Botanical name: 

The dried, ripe fruit and root of Petroselinum sativum, Hoffman (Nat. Ord. Umbelliferae). Native of Europe; cultivated in all moderate climes.
Common Names: (1) Parsley Fruit, Parsley Seed; (2) Parsley Root.

Principal Constituents.—(Root.) An essential oil containing Apiol; (Fruit) Fatty oil (22 per cent), volatile oil (oil of parsley) containing apiol and laevo-pinene.
Preparation.—Decoctum Petroselini, Decoction of Parsley. Dose, 1 to 4 fluidounces.

Action and Therapy.—Decoction of parsley root is an active diuretic, as is also the oil (three or four drops). Both relieve urinary irritation, and have been extensively employed to relieve dropsical effusions when the kidneys are in a condition to respond, especially when the edema follows scarlet fever.

Apiol is an active emmenagogue. When of good quality, doses of seven to fifteen grains are capable of producing effects similar to those of coffee—cerebral excitement with feeling of vigor and composure, and warmth in the stomach. Large doses (thirty to sixty grains) occasion intoxication, giddiness, flashes of light, ringing in ears, and headache similar to that resulting from cinchona. It is used almost entirely for the treatment of amenorrhea, due to ovarian inactivity. It should be administered in doses of seven to ten grains, three times a day for a week or so previous to the expected time of menstruation, and given oftener when the menses appear. It relieves pain by increasing the flow when menstruation is scanty. Owing to the uncertain quality of apiol preparations they frequently fail to produce any emmenagogue effects. A liquid apiol (Oleoresina Petroselini) is to be preferred, given in doses of eight to twelve minims.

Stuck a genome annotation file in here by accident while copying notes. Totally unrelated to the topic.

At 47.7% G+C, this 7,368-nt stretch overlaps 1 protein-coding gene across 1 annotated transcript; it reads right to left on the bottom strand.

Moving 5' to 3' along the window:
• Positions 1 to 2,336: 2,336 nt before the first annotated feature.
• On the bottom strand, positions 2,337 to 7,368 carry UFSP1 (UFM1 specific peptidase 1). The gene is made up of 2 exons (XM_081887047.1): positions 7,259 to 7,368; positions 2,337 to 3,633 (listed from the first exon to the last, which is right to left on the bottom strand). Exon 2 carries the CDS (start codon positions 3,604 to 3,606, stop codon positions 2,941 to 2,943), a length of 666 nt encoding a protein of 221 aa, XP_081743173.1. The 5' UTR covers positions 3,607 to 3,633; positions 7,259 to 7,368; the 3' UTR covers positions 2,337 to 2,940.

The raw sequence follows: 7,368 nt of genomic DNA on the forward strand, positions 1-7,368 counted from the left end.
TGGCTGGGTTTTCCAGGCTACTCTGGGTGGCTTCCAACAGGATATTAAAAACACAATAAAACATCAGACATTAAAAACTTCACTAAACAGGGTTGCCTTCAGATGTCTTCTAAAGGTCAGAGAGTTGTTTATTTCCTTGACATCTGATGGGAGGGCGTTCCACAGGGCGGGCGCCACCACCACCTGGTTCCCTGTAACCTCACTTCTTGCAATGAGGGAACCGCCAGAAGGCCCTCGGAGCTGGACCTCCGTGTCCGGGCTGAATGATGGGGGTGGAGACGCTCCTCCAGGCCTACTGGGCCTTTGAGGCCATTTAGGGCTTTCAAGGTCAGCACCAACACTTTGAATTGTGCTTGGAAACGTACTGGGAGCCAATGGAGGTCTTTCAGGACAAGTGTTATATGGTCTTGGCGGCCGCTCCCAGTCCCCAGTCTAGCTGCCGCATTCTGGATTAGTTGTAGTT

The Eclectic Materia Medica, Pharmacology and Therapeutics, 1922, was written by Harvey Wickes Felter, M.D.